Other Articles
September 1928


Author Affiliations

From the Children's Division of the Massachusetts General Hospital and the Department of Pediatrics, Harvard Medical School.

Am J Dis Child. 1928;36(3):450-462. doi:10.1001/archpedi.1928.01920270027004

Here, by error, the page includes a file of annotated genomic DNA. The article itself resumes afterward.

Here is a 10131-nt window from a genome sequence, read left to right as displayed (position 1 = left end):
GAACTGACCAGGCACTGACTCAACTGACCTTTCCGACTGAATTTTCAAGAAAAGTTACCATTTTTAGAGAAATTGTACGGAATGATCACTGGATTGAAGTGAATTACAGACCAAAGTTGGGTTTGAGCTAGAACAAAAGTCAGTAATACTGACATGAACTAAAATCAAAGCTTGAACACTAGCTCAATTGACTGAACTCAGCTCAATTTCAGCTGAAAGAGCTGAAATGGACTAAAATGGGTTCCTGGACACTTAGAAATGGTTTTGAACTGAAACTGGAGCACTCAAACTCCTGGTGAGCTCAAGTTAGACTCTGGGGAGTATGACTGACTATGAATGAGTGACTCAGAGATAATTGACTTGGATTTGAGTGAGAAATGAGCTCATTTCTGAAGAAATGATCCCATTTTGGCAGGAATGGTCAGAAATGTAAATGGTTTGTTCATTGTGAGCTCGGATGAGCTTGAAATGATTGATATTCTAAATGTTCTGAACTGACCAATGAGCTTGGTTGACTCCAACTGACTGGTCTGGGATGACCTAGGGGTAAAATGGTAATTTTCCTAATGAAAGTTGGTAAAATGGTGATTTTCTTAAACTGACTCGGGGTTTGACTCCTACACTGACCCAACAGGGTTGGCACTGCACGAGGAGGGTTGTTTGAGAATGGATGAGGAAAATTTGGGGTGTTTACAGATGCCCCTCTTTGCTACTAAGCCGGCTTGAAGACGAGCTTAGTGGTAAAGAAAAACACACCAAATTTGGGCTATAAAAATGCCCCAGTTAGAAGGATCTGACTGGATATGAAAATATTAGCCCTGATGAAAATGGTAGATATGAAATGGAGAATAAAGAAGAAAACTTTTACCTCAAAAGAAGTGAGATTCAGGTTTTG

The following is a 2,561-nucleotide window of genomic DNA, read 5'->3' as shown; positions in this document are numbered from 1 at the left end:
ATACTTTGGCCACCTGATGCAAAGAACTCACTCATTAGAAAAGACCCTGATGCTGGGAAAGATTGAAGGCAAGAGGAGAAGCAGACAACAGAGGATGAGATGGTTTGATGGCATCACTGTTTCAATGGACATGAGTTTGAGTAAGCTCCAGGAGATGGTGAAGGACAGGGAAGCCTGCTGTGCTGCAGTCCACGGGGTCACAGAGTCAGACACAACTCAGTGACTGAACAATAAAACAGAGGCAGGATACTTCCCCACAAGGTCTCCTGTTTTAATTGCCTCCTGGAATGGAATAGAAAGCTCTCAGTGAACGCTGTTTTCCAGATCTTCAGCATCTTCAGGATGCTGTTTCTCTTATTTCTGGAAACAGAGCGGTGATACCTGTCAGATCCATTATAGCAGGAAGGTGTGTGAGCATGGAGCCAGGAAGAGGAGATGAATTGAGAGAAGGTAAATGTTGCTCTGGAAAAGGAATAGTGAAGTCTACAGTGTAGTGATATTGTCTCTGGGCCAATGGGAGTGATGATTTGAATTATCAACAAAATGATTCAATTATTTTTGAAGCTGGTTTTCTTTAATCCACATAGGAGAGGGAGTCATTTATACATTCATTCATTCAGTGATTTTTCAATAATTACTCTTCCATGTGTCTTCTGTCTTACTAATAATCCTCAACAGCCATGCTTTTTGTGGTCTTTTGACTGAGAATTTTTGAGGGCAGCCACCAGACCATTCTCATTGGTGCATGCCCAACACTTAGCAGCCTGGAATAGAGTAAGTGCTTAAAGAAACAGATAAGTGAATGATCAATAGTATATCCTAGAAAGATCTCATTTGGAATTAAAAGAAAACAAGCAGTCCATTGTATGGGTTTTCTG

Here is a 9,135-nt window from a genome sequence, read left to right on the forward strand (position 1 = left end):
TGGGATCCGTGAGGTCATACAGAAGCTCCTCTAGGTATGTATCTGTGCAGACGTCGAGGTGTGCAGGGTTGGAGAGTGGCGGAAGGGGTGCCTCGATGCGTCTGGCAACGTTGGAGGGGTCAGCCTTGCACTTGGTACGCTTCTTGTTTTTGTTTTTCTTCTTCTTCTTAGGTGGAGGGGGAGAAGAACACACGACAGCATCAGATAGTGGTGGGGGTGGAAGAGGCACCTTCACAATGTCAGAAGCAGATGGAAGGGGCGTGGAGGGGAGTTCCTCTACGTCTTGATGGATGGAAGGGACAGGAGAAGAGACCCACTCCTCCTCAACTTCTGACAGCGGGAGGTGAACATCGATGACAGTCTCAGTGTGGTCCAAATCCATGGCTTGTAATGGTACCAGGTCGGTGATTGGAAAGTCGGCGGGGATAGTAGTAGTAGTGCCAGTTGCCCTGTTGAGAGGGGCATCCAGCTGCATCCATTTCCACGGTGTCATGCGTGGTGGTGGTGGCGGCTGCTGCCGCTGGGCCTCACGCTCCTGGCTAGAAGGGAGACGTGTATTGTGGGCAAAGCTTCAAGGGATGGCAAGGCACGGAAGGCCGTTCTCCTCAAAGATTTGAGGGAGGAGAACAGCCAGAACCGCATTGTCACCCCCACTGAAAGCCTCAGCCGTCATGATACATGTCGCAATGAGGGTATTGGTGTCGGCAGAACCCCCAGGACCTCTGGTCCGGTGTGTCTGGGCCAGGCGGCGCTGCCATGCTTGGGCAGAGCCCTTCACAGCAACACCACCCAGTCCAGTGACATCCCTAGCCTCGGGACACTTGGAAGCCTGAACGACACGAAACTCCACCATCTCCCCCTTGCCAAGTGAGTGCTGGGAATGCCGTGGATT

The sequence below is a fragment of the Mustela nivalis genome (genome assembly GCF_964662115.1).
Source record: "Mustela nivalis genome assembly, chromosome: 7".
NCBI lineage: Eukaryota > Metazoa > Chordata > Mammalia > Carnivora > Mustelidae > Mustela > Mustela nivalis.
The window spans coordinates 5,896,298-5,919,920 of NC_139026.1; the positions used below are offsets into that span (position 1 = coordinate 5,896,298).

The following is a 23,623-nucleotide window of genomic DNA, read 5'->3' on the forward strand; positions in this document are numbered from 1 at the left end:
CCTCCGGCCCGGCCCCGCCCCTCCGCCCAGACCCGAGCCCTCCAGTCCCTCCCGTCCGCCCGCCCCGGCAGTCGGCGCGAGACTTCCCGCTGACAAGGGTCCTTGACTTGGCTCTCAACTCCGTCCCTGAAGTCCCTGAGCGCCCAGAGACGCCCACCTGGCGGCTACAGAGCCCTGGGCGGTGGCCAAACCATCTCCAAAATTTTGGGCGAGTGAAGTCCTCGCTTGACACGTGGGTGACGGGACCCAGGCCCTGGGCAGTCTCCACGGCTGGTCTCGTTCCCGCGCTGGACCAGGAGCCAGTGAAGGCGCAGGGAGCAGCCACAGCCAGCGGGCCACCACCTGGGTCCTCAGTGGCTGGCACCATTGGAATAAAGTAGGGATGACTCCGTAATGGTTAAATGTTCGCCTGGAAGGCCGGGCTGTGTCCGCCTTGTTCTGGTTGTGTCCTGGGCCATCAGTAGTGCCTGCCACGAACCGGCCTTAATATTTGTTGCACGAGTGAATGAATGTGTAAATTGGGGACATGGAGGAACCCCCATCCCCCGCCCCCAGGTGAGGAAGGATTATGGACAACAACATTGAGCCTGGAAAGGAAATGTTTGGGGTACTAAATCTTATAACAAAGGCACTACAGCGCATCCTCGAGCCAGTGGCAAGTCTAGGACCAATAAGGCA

The amount of calcium excreted in the stools of a normal breast-fed infant is quite a large part of the calcium ingested. It is a remarkable fact that even breast-fed infants rarely absorb as much as 50 per cent of the calcium in the milk while, with the exception of magnesium, only a small part of the other mineral substances generally remains unabsorbed. In a paper dealing with the calcium and phosphorus metabolism of premature infants, published by one of us (B. H.) several years ago,1 the argument was put forward that the large part of the ingested calcium which reappears in the stools must have some function to fill in the body. After discussing the various possibilities, the conclusion was arrived at that the calcium in the stools probably originates chiefly from calcium excreted into the intestine after having played a rôle in the acid-base metabolism of the

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